George Washington to James McHenry1
Philadelphia, December 13, 1798
You will observe that in the arrangement of the officers allotted to New York2 there is an alternative of Wm. S. Smith3 or Abijah Hammond4 for Lt Colonel Commandant. Various considerations demand that the motive of this hesitation should be explained. Had military qualifications alone been consulted the name of Colonel Smith would have stood singly and he would have been deemed a valuable acquisition to the service. Had there even been no other source of objection than the erroneous political opinions of late attributed to him, his honor and attachment to his country would have been relied upon. But as well myself as the two generals whose aid I have had in the nominations5 have been afflicted with the information well or ill founded that he stands charged in the opinion of his fellow citizens with very serious instances of private misconduct; instances which affect directly his integrity as a man. The instances alleged are various but there is one which has come forward in a shape which did not permit us to refuse it our attention. It respects an attempt knowingly to pledge property to Major Burrows6 by way of security, which was before conveyed or mortgaged for its full value to Mr. William Constable;7 without giving notice of the circumstance, and with the aggravation, that Major Burrows had become the Creditor of Col Smith through friendship to an amount which has proved entirely ruinous to him. While the impossibility of disregarding this information forbade the selection of Col Smith absolutely, the possibility that it might admit of some fair explanation dissuaded from a conclusion against him. As it will be in your power to obtain further lights on the subject it has appeared adviseable to leave the matter in the undetermined form in which it is presented and to assign the reason for it. You are at perfect liberty to communicate this letter to the President. Candour is particularly due to him in such a case. It is my wish to give him every proof of frankness, respect and esteem. Lest it should be suspected that Major Burrows has officiously interfered to the prejudice of Col Smith, it is but justice to him to declare that such a suspicion would be entirely without foundation.
With great consideration & regard I have the honor to be Sir Your obed servt
Df, in the handwriting of H, George Washington Papers, Library of Congress.
1. For evidence that this draft was sent to McHenry, see H’s draft of Washington to McHenry, first letter of December 13, 1798, note 1.
2. This is a reference to a list in an unknown handwriting entitled “Company Arrangement New York,” which is in the George Washington Papers, Library of Congress, and is filed at the end of the year 1798. The list contains the names of thirty men with their military rank and the county in which each lived.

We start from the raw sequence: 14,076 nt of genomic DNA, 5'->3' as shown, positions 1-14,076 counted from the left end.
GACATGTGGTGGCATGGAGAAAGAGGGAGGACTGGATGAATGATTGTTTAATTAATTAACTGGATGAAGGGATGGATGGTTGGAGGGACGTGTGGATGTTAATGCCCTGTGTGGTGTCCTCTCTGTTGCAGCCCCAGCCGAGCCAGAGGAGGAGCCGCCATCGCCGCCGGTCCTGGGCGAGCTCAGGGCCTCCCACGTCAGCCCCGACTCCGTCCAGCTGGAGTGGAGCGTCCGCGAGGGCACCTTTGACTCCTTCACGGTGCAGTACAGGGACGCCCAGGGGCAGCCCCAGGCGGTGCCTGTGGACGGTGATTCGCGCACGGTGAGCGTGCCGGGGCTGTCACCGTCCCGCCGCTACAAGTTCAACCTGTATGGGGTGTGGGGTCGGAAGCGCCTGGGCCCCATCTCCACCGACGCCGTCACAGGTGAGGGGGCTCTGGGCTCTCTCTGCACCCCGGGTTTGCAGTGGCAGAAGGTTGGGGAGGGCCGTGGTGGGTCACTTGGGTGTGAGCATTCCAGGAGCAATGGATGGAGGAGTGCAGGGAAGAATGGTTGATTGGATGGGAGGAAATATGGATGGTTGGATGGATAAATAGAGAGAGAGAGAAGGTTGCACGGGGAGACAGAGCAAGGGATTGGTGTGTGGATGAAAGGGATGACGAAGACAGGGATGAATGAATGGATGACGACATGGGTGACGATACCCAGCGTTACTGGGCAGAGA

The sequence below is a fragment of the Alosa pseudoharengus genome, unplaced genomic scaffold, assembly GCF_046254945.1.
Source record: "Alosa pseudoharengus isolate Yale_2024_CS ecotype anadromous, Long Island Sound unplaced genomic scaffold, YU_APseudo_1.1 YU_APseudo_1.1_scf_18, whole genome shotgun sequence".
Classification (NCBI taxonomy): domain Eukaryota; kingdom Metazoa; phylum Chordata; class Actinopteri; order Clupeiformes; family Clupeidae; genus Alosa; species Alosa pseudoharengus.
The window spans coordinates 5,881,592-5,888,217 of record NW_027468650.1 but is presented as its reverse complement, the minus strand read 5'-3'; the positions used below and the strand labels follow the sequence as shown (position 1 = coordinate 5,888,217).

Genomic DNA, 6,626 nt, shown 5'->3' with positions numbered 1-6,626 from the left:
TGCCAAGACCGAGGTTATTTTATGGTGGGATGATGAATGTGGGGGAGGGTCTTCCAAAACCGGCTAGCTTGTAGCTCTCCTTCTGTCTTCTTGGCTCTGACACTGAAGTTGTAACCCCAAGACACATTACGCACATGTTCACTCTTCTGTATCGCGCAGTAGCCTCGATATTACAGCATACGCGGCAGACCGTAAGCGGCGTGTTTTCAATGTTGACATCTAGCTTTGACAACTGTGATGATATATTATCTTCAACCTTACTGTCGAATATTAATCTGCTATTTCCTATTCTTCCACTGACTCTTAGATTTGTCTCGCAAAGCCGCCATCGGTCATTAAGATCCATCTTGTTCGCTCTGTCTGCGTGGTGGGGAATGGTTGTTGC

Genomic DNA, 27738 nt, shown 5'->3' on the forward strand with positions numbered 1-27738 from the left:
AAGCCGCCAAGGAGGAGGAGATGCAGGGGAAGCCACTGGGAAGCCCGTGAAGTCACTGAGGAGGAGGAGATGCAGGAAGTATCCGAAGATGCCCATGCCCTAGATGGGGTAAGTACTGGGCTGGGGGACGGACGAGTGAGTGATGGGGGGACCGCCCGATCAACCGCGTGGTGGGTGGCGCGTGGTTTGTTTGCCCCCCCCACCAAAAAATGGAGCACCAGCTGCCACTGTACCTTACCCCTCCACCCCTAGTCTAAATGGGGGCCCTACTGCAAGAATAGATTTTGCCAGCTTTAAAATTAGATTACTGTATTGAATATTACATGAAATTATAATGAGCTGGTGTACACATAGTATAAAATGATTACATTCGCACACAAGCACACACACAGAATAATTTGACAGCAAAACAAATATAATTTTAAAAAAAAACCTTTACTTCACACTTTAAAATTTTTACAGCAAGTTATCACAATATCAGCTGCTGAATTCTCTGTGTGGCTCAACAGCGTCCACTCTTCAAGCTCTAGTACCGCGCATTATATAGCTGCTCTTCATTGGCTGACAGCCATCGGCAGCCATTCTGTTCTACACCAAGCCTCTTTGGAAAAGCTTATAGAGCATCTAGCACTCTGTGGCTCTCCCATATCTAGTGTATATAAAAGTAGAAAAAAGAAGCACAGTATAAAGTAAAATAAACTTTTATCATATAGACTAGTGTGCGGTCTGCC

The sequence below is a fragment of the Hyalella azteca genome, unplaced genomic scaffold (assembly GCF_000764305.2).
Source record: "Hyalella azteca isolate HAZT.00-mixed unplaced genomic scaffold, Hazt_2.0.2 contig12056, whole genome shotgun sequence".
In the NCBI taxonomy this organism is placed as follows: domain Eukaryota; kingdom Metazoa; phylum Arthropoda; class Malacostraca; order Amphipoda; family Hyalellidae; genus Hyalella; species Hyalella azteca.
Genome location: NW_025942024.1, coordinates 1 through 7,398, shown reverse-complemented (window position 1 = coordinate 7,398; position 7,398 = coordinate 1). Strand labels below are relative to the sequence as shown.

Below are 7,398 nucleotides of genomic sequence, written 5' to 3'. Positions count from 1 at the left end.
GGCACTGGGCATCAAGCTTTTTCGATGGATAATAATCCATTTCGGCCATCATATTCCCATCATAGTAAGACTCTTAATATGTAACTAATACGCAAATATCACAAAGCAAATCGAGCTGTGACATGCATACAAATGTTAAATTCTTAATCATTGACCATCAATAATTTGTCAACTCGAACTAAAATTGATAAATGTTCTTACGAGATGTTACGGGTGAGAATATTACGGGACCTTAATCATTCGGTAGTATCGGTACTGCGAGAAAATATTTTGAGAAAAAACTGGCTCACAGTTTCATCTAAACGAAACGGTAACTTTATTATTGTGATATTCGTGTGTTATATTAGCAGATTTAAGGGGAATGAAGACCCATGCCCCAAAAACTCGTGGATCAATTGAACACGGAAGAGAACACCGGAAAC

3. William S. Smith, John Adams’s son-in-law, was at this time engaged in land speculation in western New York. In addition to accusations of personal dishonesty, Smith was accused of having interfered in the New York gubernatorial election. On September 3, 1798, McHenry wrote to Uriah Tracy, United States Senator from Connecticut, enclosing a certificate which stated that Smith had not interfered in the election (copy, Hamilton Papers, Library of Congress). On July 18, 1798, Adams nominated Smith adjutant general, but the Senate rejected the nomination (Executive Journal, I description begins Journal of the Executive Proceedings of the Senate (Washington, 1828), I. description ends , 292, 293). See Timothy Pickering to H, July 18, 1798, note 4. On January 8, 1799, Smith was commissioned lieutenant colonel of the Twelfth Regiment of Infantry (Executive Journal, I description begins Journal of the Executive Proceedings of the Senate (Washington, 1828), I. description ends , 299, 303).
4. Hammond, a native of Massachusetts, served throughout the American Revolution as a lieutenant of the Continental Artillery. Hammond was neither nominated nor appointed to the Army.
5. H and Charles Cotesworth Pinckney.
6. William Ward Burrows of Pennsylvania had been appointed a major of Marines on July 17, 1798 (Executive Journal, I description begins Journal of the Executive Proceedings of the Senate (Washington, 1828), I. description ends , 286, 290). See also Jacob Read to H, January 18, 1798.
7. Constable was a New York City merchant and land speculator.